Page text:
At the stroke of midnight in Washington, a drooling red-eyed beast with the legs of a man and head of a giant hyena crawls out of its bedroom window in the South Wing of the White House and leaps 50 feet down to the lawn ... pauses briefly to strangle the chow watchdog, then races off into the darkness...toward the Watergate, snarling with lust, loping through the alleys behind Pennsylvania Avenue and trying desperately to remember which one of those 400 iron balconies is the one outside Martha Mitchell's apartment.
Ah...nightmares, nightmares. But I was only kidding. The President of the United States would never act that weird. At least not during football season.
That’s Hunter S. Thompson on Nixon (He Was a Crook, 2005).
I’ve been getting into Hunter S. Thompson recently. His brand of writing is refreshing. My mind has 2 reactions, the first is of rejection: If you read the above, it’s clear that Thompson was just looking at Nixon’s physical features, combining it with a prejudicial bias, and letting his imagination take over. And in a sense anyone can do that.
But Thompson’s work stands out with a brutal honesty. He took rational concepts and warped them with a part of the brain that’s not used to tackling them. Consider the following on the American Dream:
"Nonsense," I said. "We came out here to find the American Dream, and now that we're right in the vortex you want to quit." I grabbed his bicep and squeezed. "You must realize," I said, "that we've found the main nerve."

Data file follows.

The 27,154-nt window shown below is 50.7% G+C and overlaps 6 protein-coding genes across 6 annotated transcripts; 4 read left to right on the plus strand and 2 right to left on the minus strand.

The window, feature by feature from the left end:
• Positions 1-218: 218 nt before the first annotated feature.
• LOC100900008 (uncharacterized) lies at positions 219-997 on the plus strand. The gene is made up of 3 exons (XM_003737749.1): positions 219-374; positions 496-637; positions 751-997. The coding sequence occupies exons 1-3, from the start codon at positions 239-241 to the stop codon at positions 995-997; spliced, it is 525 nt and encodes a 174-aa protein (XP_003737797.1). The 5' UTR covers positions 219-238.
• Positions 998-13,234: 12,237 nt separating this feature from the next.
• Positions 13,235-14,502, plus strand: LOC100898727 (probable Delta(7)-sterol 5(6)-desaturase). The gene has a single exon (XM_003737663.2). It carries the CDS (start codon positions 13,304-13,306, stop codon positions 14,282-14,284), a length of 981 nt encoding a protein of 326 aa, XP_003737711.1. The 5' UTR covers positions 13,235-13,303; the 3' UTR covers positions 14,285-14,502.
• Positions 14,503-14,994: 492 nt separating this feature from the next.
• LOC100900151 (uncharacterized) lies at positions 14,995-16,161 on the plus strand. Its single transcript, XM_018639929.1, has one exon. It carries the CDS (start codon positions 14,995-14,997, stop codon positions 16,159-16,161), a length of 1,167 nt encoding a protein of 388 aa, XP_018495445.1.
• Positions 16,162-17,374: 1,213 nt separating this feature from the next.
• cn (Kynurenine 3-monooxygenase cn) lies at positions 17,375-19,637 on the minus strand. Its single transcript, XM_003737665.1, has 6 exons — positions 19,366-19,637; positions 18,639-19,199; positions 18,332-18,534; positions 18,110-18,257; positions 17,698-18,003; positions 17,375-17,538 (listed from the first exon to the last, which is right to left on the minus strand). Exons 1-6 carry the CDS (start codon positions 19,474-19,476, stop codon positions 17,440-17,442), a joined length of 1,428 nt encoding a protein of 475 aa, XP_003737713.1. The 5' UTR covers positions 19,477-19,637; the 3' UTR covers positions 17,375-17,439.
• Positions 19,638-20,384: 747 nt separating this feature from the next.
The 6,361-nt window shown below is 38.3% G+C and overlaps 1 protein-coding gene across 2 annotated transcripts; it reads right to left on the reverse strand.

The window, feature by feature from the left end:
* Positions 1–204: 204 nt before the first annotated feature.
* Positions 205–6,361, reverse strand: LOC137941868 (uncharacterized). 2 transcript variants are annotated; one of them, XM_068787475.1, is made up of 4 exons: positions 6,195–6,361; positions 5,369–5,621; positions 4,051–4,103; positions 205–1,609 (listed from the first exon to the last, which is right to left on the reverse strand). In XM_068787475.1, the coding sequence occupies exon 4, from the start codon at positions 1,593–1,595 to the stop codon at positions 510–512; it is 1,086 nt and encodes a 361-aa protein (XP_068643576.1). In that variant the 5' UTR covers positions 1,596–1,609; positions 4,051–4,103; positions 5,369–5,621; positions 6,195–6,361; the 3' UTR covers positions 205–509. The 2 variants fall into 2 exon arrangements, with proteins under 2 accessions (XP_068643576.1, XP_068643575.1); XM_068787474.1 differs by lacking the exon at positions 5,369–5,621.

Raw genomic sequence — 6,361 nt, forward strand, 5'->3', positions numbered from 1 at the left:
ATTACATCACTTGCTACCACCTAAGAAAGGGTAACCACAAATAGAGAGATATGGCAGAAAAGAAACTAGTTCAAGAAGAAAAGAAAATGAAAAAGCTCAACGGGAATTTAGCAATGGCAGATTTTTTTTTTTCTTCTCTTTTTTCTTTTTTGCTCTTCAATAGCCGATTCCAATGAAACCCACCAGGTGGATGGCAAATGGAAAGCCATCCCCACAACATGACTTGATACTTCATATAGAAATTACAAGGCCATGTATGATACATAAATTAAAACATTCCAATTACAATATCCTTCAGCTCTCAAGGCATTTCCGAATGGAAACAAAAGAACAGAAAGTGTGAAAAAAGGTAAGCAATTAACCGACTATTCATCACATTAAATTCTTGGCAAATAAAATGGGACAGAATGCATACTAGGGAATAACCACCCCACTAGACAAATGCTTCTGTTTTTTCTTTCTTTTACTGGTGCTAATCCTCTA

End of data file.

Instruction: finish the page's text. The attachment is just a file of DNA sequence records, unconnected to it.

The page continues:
"I know," he said. "That's what gives me the Fear."
The ether was wearing off, the acid was long gone, but the mescaline was running strong. We were sitting at a small round gold formica table, moving in orbit around the bartender.
"Look over there," I said. "Two women fucking a polar bear." (Fear & Loathing in Las Vegas, 1971).
You might have a different opinion about the American Dream, but how are you supposed to respond to that?
The problem is that we’ve all become so used to arguing with the rational part of our brain that we rarely take the time to consider our first impressions. Of course first impressions rarely provide the answer, but overbearing rationality can have just as dire consequences.
A similar thing might occur in scientific paradigm-shifts. The ancient Greek astronomer Ptolemy, for instance, set up his model of the universe such that all the planets were rotating around the earth. For centuries, this was the prevailing system. Similar to any astronomer without advanced equipment, he built his system off of geometric proofs, resting on axioms, and accounting for what could readily be observed in the sky. His volumes of work, at the outset, are only mildly complicated, but as he accounted for more phenomena, things got uglier. He created epi-cycles - cycles of cycles - based off of certain stars and alignments; and then he brought in epi-epi-cycles; and then he brought in equalizers in order to represent the ratios of various epi-cycles to each other; and then the equalizers arbitrarily applied in some situations and not in others. The pages in his work go on and on to no end, as the proofs get longer and longer to tackle less important phenomena. You can get lost intellectualizing the world, but it didn’t take a genius (or maybe it did) to see that his system of the heavenly bodies was surprisingly complicated, tedious and ugly. The model was corrected, of course, after Copernicus suggested that the sun was in the middle of the universe, if only because it created a system about one-tenth as arduous as Ptolemy’s. Copernicus has since been credited with kick-starting the Renaissance by suggesting that natural phenomena, in more ways than one, don't revolve around the human mind.
But the point is that the rational parts of people’s minds can lead them just as far astray – if not further - as the irrational parts. Nietzsche attributed this to the artificial power of objectivity. When an argument is cloaked in rationality and objectivity, it’s given an air of superiority which is often undeserved.